Structuralism in particular played a pivotal role in supplanting existentialism in the 60s. Structuralism is defined as a type of thinking that affirmed the universality of the human mind in all places and time. Unlike existentialism, it embraced mass culture ands asserted that human freedom is limited (Matthew and Platt, pp. 584-585).
Feminism and Black Consciousness movements also played a significant role in eclipsing existentialism. Black consciousness was led by such African American writers as Richard Wright and feminism by such writers as Alice Walker.
The collapse of the Soviet Union has resulted in one of the most turbulent and disturbed periods in human history (Khan, p.1): The growth of religious fundamentalism. But what is religious fundamentalism and why has it gained popularity in the past to decades? Well it is both difficult to define fundamentalism and point out with precision its causes in the recent past. Nonetheless religious fundamentalism can be defined as “an urban movement directed primarily against dissolution of personalistic, patriarchal notions of order and social relations and their replacement by depersonalized principles” (Emerson and Hartman, p.2).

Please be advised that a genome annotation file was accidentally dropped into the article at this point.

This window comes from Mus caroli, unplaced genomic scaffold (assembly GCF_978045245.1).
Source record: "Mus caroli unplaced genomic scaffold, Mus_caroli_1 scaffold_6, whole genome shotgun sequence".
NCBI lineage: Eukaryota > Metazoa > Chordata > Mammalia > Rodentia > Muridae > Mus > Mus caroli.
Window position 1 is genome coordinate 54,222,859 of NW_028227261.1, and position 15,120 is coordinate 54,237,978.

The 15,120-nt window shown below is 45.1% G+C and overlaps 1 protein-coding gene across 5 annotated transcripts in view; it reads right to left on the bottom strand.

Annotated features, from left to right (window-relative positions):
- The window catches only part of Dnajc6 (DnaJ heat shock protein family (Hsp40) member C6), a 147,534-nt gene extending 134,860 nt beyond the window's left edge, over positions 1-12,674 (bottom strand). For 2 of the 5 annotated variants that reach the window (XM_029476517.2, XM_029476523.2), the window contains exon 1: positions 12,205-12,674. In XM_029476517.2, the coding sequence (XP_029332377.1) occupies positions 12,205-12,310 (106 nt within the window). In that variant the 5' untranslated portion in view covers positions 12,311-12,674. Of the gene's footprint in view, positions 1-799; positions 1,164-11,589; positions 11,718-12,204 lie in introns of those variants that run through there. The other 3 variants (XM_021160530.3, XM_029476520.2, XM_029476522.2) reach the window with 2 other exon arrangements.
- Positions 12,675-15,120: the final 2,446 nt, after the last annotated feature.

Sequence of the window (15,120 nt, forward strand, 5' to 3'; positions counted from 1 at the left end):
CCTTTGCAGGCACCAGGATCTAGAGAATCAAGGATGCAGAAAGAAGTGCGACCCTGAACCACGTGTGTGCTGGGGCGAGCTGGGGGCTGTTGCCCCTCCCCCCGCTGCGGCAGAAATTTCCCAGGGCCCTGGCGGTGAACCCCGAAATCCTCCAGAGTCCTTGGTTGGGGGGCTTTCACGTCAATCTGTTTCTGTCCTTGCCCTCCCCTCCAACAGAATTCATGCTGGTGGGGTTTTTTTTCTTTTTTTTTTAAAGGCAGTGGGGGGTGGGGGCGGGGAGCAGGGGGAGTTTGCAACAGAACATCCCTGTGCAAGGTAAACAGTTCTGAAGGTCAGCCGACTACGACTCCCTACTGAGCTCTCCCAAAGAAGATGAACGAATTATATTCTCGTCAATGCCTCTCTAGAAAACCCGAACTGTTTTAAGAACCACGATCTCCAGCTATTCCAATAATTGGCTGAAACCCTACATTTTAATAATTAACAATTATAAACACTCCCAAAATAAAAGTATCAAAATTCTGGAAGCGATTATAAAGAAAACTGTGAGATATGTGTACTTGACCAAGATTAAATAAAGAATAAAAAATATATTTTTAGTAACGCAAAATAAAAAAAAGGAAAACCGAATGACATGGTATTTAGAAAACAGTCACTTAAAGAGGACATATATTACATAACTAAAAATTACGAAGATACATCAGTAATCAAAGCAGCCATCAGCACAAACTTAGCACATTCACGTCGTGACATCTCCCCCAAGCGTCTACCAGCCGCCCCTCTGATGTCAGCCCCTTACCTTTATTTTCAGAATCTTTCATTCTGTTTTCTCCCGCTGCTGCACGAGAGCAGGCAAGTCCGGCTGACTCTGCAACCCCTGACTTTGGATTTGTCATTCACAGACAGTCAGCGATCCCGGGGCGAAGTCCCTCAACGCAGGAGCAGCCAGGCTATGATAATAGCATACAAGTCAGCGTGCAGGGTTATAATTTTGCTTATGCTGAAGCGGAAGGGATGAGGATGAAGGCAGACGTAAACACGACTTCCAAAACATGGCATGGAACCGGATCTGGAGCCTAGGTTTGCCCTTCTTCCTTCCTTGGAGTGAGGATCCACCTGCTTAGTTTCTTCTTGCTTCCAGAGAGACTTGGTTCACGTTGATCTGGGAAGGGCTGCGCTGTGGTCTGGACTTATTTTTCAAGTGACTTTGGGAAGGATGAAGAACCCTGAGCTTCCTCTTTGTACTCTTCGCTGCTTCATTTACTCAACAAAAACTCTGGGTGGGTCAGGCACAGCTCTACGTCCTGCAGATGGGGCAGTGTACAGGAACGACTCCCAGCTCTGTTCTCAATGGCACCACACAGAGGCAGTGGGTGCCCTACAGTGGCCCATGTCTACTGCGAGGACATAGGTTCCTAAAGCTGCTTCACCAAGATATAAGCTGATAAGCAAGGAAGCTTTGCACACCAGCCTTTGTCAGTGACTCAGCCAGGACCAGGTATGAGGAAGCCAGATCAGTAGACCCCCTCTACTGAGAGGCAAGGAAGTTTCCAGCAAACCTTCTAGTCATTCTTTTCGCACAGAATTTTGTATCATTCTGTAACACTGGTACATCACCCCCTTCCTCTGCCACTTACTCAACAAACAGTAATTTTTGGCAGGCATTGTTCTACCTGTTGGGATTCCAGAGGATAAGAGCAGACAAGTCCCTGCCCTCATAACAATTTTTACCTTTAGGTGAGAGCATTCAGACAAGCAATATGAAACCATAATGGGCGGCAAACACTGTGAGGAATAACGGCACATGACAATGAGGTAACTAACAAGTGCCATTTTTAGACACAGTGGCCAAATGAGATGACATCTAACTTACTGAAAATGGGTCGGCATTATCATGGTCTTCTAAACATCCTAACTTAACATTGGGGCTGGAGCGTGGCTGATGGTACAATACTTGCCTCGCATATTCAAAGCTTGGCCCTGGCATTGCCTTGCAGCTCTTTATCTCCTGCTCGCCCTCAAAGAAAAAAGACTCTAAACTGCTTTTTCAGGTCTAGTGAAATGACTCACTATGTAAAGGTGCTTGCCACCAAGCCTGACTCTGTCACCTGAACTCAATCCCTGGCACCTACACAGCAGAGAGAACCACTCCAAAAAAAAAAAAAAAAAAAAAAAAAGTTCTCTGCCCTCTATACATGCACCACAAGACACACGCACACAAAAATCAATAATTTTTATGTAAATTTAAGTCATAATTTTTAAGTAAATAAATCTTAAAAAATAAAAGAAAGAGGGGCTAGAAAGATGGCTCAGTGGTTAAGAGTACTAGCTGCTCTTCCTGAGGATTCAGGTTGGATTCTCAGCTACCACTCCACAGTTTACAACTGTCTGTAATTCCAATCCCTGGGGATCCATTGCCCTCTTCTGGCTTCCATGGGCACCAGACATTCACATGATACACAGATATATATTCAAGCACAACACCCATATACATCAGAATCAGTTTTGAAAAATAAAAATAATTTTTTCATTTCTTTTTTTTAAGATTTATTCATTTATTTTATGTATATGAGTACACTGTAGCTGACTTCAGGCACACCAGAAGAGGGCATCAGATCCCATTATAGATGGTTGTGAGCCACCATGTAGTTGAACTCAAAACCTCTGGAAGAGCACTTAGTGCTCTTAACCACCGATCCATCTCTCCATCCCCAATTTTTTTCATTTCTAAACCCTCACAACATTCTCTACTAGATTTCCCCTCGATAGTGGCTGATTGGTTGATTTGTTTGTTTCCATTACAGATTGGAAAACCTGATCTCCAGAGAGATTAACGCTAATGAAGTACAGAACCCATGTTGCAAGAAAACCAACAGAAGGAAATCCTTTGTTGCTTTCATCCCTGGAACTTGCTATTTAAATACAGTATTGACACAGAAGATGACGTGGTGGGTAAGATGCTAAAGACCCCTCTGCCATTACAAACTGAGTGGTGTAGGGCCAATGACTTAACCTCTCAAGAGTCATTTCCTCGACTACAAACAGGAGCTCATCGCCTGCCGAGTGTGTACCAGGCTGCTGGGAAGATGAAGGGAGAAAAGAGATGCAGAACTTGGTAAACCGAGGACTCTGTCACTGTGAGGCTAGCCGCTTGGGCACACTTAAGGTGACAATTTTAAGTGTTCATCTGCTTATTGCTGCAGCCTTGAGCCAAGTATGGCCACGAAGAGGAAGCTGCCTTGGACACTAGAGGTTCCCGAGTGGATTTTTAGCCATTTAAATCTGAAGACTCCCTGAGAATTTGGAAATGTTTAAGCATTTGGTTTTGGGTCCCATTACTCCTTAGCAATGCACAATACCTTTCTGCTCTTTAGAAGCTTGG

Emerson and Hartman further note that without modernization and secularization there would be no fundamentalism (p.2). That the processes of modernization—such as urbanization and cultural and structural pluralism—lead to secularization. With the advent of secularization religion is relegated to a smaller and smaller role among a decreasing number of people and organizations (p.3).
So fundamentalism is simply a backlash against the forces of modernization-urbanization and secularization. And these have become predominant in the past two decades as the world’s economy grew and urban centers sprouted all over the world resulting into a confluence of cultures that do not subscribe to any religion.
Matthew,Roy.T., F.Dewitt Platt. The Western Humanities. California: Mayfield Publishing Company: 2001, 575-613.